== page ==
The legacy of military rule from 1964 to 1982 is still strong and impacts especially on Bolivia’s legal culture and the rule of law. This is because, during the military governments, legal education stagnated, misconducts became a common practice, dissidents were silenced and ousted from the country, and the narcotics gained influence over the judiciary. Thus, the subsequent democratic governments inherited an outdated legal system burdened with rampant corruption, lack of judicial monitoring, informal veto powers and regular irregularities. The time after the military rule has been an endless struggle to modernise and reform the structures of the judicial system. However, this has been hampered by deeply rooted organisational challenges.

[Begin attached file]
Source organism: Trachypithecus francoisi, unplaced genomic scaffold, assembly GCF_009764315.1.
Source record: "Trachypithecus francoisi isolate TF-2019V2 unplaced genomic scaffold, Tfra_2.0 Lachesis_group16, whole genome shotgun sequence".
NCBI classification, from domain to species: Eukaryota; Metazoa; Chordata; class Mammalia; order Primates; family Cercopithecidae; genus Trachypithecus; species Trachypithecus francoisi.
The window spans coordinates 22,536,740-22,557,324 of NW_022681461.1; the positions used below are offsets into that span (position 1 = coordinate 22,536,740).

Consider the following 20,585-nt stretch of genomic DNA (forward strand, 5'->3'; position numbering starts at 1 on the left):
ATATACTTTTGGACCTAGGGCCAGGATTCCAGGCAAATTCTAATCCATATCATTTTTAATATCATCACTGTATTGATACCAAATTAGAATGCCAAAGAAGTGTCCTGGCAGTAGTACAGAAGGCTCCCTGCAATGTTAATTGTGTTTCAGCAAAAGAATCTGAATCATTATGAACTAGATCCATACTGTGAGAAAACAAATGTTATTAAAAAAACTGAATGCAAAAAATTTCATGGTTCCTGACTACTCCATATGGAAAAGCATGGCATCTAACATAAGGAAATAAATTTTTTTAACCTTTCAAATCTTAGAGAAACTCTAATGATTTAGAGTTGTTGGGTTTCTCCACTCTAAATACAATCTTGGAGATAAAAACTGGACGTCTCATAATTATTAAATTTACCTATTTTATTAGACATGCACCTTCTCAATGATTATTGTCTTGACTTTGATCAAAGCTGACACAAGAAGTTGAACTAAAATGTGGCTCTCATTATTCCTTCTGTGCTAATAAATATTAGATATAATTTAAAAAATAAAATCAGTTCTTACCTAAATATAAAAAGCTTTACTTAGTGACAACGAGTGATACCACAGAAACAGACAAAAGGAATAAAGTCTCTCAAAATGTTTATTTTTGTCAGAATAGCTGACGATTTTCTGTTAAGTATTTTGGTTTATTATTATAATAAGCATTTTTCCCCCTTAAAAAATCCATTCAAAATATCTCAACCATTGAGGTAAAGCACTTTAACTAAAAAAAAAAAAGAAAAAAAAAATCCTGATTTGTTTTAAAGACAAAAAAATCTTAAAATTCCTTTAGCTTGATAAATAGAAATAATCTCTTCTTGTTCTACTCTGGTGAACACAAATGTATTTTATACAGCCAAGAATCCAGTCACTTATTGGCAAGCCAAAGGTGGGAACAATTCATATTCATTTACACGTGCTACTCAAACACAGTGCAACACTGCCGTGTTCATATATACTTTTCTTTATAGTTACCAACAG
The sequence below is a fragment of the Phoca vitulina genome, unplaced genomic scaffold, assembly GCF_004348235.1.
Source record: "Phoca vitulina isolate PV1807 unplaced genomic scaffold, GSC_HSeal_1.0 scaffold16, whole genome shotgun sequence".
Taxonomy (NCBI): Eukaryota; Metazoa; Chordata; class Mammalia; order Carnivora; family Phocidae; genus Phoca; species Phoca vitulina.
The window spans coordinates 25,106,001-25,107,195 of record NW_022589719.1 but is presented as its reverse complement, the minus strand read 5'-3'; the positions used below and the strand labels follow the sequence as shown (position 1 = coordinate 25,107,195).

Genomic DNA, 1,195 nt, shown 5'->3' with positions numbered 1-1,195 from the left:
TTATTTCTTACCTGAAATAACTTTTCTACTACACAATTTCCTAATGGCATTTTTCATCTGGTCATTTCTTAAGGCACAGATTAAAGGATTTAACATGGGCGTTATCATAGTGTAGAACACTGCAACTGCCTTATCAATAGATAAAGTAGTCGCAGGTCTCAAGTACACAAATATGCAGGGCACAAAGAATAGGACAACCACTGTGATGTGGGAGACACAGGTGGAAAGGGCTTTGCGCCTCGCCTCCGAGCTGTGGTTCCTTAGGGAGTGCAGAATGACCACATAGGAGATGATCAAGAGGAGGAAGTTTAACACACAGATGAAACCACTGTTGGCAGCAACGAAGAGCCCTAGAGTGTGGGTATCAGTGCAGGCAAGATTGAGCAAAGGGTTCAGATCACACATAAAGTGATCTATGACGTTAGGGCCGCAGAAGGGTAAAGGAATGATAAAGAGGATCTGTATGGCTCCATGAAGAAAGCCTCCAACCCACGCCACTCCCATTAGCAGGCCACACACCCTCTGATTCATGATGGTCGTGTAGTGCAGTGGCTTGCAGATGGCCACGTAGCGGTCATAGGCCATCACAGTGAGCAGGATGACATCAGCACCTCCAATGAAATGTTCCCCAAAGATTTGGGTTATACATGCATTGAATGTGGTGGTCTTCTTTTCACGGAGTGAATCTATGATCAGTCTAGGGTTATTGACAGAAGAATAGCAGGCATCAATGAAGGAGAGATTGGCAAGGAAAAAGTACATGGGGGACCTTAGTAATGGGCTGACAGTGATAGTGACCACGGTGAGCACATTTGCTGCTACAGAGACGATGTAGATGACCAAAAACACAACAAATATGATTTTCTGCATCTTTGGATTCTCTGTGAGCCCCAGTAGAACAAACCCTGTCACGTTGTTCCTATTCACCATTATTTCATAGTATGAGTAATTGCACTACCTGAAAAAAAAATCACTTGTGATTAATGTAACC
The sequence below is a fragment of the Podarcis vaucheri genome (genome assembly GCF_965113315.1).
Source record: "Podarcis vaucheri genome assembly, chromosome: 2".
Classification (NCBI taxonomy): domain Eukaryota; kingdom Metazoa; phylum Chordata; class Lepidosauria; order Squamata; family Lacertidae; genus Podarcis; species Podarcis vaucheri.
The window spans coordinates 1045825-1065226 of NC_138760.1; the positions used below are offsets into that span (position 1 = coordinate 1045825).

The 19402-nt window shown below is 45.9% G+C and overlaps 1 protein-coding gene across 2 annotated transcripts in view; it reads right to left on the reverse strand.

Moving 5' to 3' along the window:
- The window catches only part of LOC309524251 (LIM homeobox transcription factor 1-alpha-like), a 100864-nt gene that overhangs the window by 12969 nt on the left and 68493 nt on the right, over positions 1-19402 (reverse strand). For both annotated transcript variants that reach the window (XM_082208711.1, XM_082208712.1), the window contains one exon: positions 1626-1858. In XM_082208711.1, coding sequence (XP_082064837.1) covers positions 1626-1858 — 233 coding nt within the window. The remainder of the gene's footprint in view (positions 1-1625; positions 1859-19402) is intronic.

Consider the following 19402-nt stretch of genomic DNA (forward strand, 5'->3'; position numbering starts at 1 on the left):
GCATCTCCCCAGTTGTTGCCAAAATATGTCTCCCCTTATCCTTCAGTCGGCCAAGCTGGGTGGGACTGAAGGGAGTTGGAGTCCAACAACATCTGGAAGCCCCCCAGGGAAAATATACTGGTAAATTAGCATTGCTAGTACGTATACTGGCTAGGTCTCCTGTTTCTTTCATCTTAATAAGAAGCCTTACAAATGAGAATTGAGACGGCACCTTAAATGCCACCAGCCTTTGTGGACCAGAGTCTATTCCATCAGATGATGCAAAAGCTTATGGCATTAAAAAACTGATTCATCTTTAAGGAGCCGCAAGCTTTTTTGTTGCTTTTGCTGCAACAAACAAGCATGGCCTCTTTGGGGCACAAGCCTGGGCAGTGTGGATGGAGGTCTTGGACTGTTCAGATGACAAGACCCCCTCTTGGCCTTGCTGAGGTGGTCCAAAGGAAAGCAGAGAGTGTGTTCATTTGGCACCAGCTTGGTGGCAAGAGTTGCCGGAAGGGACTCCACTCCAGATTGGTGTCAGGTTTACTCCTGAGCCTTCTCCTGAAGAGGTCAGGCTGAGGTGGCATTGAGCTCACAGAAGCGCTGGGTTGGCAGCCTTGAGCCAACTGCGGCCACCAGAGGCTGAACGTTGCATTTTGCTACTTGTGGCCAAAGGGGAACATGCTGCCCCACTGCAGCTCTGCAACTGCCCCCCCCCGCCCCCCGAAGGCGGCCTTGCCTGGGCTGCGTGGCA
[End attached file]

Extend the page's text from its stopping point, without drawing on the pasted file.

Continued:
Bolivia has the laws in place to guarantee effective and fair legal proceedings but their implementation in practice is a different story. This is partly due to the public attitudes which favour strict punitive actions against the accused. The governments have aimed to please the public by utilising more preventive detention and by simultaneously violating the due process. Most importantly, the basic presumption of innocence is regularly not respected. For example, in court trials, it is most often the responsibility of the defence to prove their innocence rather than the prosecuting side’s duty to provide evidence against the defendant. This results in many being convicted in uncertain cases without much evidence. Denying the presumption of innocence is an egregious – yet sadly very common – human rights violation in Bolivia.